Dr. Marlena Fejzo, a geneticist at the University of Southern California and a HER Foundation Board of Directors, presented at the Fetal Medicine Foundation (FMF) about Hyperemesis Gravidarum (HG), its potential causes, and treatment options. Over 5600 medical professionals heard her speak, and the talk is freely available on the FMF’s website in English, Spanish, Russian, and Portuguese.
HG is defined as Nausea and Vomiting of Pregnancy (or NVP) that is severe enough to cause malnutrition, dehydration, and weight loss in pregnant women. These can lead to a variety of secondary effects, including Wernicke’s encephalopathy, dysfunctional liver/kidney/gallbladder, or thromboembolism. Negative effects on the baby can include reduced head circumference and an increased risk of developing autism.
After going over the many effects and secondary conditions of HG, Dr. Fejzo turned to look at the etiology. Several factors hint at a genetic cause for the disease. HG is highly heritable based on twin studies, and a woman whose sister has had HG is 17 times more likely to experience it herself. A genetic basis for HG is a good sign, since it discredits old, outdated theories on the cause of HG, reinforces the idea that it’s a physical illness (as opposed to a psychological one), and legitimizes the experiences of women suffering from the disease.
A GWAS, or Genome-Wide Association Study, is a method for correlating specific genes with diseases or other traits that could have a genetic component. Dr. Fejzo and her colleagues got data from over 17,000 participants, and used GWAS to look for genetic differences between people who had gone through HG and those who hadn’t. They identified two different mutations in the gene GDF-15 that were linked to HG. GDF-15 encodes a hormone that regulates appetite. It’s produced by the placenta and activates the vomiting center of the brain. In turn, GDF-15 is activated by nutrient deficiency, long-term fasting, or other factors.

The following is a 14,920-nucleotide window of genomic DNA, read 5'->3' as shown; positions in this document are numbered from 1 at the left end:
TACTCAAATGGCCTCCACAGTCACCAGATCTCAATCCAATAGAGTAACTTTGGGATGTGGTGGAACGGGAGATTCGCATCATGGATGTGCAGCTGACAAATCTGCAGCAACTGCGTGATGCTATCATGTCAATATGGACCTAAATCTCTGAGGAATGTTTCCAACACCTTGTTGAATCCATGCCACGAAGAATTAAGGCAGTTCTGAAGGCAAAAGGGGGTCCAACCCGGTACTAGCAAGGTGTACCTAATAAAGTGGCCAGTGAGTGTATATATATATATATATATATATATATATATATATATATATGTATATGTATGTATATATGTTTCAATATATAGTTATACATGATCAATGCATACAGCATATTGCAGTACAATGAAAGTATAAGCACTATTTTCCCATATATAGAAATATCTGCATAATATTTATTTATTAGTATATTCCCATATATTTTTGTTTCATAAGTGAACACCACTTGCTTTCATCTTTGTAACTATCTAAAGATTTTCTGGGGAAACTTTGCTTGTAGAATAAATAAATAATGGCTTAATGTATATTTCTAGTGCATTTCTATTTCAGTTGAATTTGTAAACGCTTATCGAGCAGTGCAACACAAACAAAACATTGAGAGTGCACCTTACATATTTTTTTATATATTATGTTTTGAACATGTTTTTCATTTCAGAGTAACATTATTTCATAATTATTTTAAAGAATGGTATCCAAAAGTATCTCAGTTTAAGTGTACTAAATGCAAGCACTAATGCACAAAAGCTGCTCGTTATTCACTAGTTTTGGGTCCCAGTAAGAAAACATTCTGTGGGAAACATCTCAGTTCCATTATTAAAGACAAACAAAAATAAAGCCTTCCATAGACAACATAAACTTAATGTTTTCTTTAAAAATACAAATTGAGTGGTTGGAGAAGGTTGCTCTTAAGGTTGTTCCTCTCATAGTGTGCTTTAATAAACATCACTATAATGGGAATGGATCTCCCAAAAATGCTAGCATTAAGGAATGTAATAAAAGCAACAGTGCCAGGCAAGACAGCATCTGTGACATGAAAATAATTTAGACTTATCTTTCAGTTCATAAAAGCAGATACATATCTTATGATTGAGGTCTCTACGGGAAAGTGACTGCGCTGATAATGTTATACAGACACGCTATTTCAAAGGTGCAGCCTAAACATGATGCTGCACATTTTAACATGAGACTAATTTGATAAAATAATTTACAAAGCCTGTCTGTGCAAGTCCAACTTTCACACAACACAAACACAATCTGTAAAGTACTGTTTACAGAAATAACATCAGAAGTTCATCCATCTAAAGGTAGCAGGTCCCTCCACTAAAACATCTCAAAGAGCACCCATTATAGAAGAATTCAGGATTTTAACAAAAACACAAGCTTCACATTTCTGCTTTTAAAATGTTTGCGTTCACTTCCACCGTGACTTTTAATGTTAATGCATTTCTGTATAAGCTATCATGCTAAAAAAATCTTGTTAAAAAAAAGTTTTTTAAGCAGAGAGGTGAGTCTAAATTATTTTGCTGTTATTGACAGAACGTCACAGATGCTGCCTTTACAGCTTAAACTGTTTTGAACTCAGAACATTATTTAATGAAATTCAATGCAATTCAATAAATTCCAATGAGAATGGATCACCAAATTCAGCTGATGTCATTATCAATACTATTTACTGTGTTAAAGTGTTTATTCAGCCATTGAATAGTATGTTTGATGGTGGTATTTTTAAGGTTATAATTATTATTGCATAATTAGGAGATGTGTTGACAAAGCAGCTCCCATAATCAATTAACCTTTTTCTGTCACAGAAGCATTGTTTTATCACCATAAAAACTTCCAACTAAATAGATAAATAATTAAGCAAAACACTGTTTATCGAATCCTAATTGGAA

Dr. Fejzo theorized that excess GDF-15 in pregnancy may be the result of a positive feedback loop. Women with a genetic variant of the GDF-15 gene start out with a higher “baseline” level of the hormone in their bodies, leading to vomiting during their pregnancy. NVP can often cause nutrient deficiency, and nutrient deficiency (not necessarily related to pregnancy) could activate GDF-15, and in turn cause more vomiting. This may create a vicious cycle, worsening the symptoms until NVP becomes full-blown HG.
Prescribing medicines is always a risk-benefit analysis, especially during pregnancy where there can be potential issues for both mother and child. The downsides of medications must always be balanced against the dangers posed by untreated hyperemesis.
The HER Foundation has a variety of tools to aid patients and providers, including the HELP Score to determine the severity of illness, algorithms to help guide providers in prescribing treatments, and a the free HG Care app that patients can use for symptom tracking and easier communication with providers.